Volk told ABC News that he discovered during his extensive interviews that, far from showing remorse, Gosnell “sees himself as having performed a noble function in society.”
“In this larger spiritual sense, he believes he was performing a service for people,” Volk said.
“It’s not as if he feels guilty about what he did,” Volk said. “He believes he was a soldier at war with poverty.”
Gosnell’s abortion facility, the Women’s Medical Society, was located at 3801 Lancaster Avenue in West Philadelphia and preyed upon lower income women. Two of them, Semika Shaw and Karnamaya Mongar, died while in his care.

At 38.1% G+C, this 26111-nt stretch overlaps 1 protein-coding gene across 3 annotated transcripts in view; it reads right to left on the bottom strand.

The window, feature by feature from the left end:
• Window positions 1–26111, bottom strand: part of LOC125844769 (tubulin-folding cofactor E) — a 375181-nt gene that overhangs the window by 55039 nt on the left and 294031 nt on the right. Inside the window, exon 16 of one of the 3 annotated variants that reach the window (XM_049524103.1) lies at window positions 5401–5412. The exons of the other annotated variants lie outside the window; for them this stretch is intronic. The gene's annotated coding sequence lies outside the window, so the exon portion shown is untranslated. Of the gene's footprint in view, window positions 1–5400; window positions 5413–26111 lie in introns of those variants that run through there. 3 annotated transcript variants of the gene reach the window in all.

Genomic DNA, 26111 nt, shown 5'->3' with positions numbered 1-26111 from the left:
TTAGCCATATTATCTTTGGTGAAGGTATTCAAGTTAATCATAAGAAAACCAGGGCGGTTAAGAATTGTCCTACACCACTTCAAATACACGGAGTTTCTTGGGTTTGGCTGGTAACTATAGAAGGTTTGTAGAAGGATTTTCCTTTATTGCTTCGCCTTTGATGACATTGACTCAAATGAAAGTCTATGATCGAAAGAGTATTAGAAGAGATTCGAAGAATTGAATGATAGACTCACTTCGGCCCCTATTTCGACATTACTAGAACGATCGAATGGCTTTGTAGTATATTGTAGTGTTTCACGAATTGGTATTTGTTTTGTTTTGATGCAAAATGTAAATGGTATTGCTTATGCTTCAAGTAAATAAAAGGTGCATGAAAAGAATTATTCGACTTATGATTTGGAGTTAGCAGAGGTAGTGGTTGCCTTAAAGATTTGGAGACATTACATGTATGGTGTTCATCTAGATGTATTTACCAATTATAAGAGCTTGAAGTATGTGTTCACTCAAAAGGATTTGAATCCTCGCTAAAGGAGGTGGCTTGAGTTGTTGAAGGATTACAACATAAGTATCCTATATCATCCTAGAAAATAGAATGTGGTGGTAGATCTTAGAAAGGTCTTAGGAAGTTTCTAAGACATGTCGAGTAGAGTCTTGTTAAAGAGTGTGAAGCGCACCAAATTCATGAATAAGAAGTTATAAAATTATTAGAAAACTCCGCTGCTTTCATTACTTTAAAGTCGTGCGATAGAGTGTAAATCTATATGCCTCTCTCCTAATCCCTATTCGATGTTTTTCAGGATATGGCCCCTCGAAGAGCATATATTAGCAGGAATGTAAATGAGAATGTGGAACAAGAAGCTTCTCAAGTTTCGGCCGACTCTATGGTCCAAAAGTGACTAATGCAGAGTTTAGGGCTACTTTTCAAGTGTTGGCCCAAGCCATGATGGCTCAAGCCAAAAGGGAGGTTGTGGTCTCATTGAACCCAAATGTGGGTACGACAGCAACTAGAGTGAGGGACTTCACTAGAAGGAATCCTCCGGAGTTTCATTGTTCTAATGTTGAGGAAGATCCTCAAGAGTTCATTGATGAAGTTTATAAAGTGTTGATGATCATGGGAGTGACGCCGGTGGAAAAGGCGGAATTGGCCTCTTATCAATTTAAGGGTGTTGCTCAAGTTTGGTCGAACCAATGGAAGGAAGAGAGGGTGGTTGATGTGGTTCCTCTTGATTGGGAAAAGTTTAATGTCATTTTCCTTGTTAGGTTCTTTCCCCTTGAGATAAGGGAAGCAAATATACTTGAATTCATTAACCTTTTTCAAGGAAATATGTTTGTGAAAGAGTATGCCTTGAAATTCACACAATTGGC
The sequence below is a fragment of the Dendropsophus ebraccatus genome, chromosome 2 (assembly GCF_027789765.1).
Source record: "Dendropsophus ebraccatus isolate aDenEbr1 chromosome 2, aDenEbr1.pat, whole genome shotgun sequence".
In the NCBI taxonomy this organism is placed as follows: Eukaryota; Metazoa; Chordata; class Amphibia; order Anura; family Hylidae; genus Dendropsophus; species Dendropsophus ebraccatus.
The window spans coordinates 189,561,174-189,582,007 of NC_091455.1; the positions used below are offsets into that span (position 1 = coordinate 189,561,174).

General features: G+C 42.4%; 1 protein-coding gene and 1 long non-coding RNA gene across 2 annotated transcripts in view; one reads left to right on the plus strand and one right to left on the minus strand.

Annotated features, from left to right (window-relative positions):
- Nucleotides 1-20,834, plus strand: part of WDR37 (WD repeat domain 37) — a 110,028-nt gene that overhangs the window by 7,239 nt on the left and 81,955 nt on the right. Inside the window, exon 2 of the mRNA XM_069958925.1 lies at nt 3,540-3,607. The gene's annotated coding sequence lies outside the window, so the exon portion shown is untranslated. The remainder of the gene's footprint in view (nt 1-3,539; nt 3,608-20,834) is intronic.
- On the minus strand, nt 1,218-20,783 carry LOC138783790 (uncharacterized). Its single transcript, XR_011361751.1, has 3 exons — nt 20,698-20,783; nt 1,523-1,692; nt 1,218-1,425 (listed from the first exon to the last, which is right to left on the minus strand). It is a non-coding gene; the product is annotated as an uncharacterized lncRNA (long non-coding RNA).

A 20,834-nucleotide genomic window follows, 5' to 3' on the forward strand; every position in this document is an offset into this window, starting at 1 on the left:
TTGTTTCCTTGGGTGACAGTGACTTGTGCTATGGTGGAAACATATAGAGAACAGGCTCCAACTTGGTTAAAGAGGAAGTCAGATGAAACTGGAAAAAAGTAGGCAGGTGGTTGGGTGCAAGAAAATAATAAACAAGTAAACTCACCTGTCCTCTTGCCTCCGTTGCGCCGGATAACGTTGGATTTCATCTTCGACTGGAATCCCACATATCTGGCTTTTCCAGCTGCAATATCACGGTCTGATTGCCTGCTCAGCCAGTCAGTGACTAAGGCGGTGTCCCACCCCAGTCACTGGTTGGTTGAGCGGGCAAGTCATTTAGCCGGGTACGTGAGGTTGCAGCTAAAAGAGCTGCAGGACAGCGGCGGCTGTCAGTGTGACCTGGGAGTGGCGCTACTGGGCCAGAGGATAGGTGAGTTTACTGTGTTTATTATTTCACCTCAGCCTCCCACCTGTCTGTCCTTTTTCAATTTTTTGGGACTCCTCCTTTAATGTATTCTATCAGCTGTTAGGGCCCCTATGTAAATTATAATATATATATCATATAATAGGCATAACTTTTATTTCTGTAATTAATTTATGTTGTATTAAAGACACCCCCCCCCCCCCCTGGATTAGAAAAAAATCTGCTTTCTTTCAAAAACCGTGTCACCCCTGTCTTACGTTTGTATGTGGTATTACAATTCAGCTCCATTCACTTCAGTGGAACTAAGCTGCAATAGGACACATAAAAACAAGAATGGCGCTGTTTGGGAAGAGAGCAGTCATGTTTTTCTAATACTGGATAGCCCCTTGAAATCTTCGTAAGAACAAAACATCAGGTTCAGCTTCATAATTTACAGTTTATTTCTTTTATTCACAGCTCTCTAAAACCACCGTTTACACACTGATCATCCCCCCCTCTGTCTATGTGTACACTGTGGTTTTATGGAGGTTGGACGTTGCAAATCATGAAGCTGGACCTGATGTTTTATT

According to ABC News, “Gosnell said that one death in 40 years of practice does not indicate a poor record.”
Mongar, a native of Bhutan, died in 2009 after untrained staff administered an overdose of Demerol. Gosnell’s second-in-command, Eileen O’Neill, was later convicted on multiple counts for practicing medicine without a license.
“He has a sense of righteousness, that whatever rule he broke, it was worth it,” he said.
“He believes if he could have spoken about his rationale for doing things, he wouldn’t be in jail,” Volk said. “He believes he was in a war, and that ‘they’ won.”